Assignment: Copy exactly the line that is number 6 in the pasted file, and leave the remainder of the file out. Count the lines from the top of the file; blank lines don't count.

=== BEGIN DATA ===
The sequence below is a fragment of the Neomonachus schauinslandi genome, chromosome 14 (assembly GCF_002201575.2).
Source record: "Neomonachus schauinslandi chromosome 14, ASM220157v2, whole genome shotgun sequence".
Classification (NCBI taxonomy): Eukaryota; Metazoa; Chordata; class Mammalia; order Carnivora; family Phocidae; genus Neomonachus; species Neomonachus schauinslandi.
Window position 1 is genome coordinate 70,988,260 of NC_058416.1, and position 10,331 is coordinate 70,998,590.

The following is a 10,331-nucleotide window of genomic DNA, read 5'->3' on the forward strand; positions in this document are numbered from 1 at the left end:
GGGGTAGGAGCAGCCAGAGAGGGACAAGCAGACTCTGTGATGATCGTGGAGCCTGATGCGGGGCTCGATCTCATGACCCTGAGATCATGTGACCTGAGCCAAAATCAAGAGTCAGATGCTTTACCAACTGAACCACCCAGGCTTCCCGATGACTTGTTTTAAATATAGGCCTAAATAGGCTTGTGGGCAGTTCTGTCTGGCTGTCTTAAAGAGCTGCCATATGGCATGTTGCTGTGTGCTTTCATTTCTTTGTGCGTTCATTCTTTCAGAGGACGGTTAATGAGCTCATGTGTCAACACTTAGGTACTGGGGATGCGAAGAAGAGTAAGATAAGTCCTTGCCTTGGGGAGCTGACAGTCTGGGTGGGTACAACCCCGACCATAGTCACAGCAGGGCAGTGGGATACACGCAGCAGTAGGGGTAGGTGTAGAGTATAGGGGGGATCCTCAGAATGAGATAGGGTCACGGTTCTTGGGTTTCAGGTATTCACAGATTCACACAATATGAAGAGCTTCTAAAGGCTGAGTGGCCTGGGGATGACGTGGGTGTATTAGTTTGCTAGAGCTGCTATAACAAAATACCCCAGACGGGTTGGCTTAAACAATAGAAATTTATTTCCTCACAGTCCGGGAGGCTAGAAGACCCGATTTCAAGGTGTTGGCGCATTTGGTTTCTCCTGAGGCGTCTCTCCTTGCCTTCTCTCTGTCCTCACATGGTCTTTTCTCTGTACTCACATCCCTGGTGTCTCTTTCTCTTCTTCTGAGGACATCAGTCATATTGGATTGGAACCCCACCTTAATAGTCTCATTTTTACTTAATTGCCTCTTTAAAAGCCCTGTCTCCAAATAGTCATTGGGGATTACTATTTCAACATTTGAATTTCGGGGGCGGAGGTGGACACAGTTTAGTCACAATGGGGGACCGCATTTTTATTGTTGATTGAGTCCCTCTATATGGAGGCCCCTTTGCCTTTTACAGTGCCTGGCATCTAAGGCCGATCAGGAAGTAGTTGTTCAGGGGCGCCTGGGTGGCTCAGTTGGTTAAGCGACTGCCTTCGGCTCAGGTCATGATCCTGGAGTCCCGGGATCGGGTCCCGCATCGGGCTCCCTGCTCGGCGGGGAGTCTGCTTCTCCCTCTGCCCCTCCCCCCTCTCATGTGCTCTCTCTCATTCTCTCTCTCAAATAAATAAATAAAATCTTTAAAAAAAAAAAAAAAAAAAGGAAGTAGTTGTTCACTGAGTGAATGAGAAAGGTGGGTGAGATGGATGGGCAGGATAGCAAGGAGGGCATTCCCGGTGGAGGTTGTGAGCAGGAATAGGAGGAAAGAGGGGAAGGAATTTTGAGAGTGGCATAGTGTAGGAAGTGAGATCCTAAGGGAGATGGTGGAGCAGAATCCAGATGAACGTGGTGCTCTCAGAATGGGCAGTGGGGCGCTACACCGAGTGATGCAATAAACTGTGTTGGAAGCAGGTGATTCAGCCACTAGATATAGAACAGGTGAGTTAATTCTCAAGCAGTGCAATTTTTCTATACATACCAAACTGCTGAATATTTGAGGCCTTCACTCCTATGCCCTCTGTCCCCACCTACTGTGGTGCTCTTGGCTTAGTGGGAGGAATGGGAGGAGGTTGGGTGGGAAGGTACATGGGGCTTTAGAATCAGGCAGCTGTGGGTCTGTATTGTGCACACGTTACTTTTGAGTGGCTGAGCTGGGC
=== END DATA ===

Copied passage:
GGGGTAGGAGCAGCCAGAGAGGGACAAGCAGACTCTGTGATGATCGTGGAGCCTGATGCGGGGCTCGATCTCATGACCCTGAGATCATGTGACCTGAGCCAAAATCAAGAGTCAGATGCTTTACCAACTGAACCACCCAGGCTTCCCGATGACTTGTTTTAAATATAGGCCTAAATAGGCTTGTGGGCAGTTCTGTCTGGCTGTCTTAAAGAGCTGCCATATGGCATGTTGCTGTGTGCTTTCATTTCTTTGTGCGTTCATTCTTTCAGAGGACGGTTAATGAGCTCATGTGTCAACACTTAGGTACTGGGGATGCGAAGAAGAGTAAGATAAGTCCTTGCCTTGGGGAGCTGACAGTCTGGGTGGGTACAACCCCGACCATAGTCACAGCAGGGCAGTGGGATACACGCAGCAGTAGGGGTAGGTGTAGAGTATAGGGGGGATCCTCAGAATGAGATAGGGTCACGGTTCTTGGGTTTCAGGTATTCACAGATTCACACAATATGAAGAGCTTCTAAAGGCTGAGTGGCCTGGGGATGACGTGGGTGTATTAGTTTGCTAGAGCTGCTATAACAAAATACCCCAGACGGGTTGGCTTAAACAATAGAAATTTATTTCCTCACAGTCCGGGAGGCTAGAAGACCCGATTTCAAGGTGTTGGCGCATTTGGTTTCTCCTGAGGCGTCTCTCCTTGCCTTCTCTCTGTCCTCACATGGTCTTTTCTCTGTACTCACATCCCTGGTGTCTCTTTCTCTTCTTCTGAGGACATCAGTCATATTGGATTGGAACCCCACCTTAATAGTCTCATTTTTACTTAATTGCCTCTTTAAAAGCCCTGTCTCCAAATAGTCATTGGGGATTACTATTTCAACATTTGAATTTCGGGGGCGGAGGTGGACACAGTTTAGTCACAATGGGGGACCGCATTTTTATTGTTGATTGAGTCCCTCTATATGGAGGCCCCTTTGCCTTTTACAGTGCCTGGCATCTAAGGCCGATCAGGAAGTAGTTGTTCAGGGGCGCCTGGGTGGCTCAGTTGGTTAAGCGACTGCCTTCGGCTCAGGTCATGATCCTGGAGTCCCGGGATCGGGTCCCGCATCGGGCTCCCTGCTCGGCGGGGAGTCTGCTTCTCCCTCTGCCCCTCCCCCCTCTCATGTGCTCTCTCTCATTCTCTCTCTCAAATAAATAAATAAAATCTTTAAAAAAAAAAAAAAAAAAAGGAAGTAGTTGTTCACTGAGTGAATGAGAAAGGTGGGTGAGATGGATGGGCAGGATAGCAAGGAGGGCATTCCCGGTGGAGGTTGTGAGCAGGAATAGGAGGAAAGAGGGGAAGGAATTTTGAGAGTGGCATAGTGTAGGAAGTGAGATCCTAAGGGAGATGGTGGAGCAGAATCCAGATGAACGTGGTGCTCTCAGAATGGGCAGTGGGGCGCTACACCGAGTGATGCAATAAACTGTGTTGGAAGCAGGTGATTCAGCCACTAGATATAGAACAGGTGAGTTAATTCTCAAGCAGTGCAATTTTTCTATACATACCAAACTGCTGAATATTTGAGGCCTTCACTCCTATGCCCTCTGTCCCCACCTACTGTGGTGCTCTTGGCTTAGTGGGAGGAATGGGAGGAGGTTGGGTGGGAAGGTACATGGGGCTTTAGAATCAGGCAGCTGTGGGTCTGTATTGTGCACACGTTACTTTTGAGTGGCTGAGCTGGGC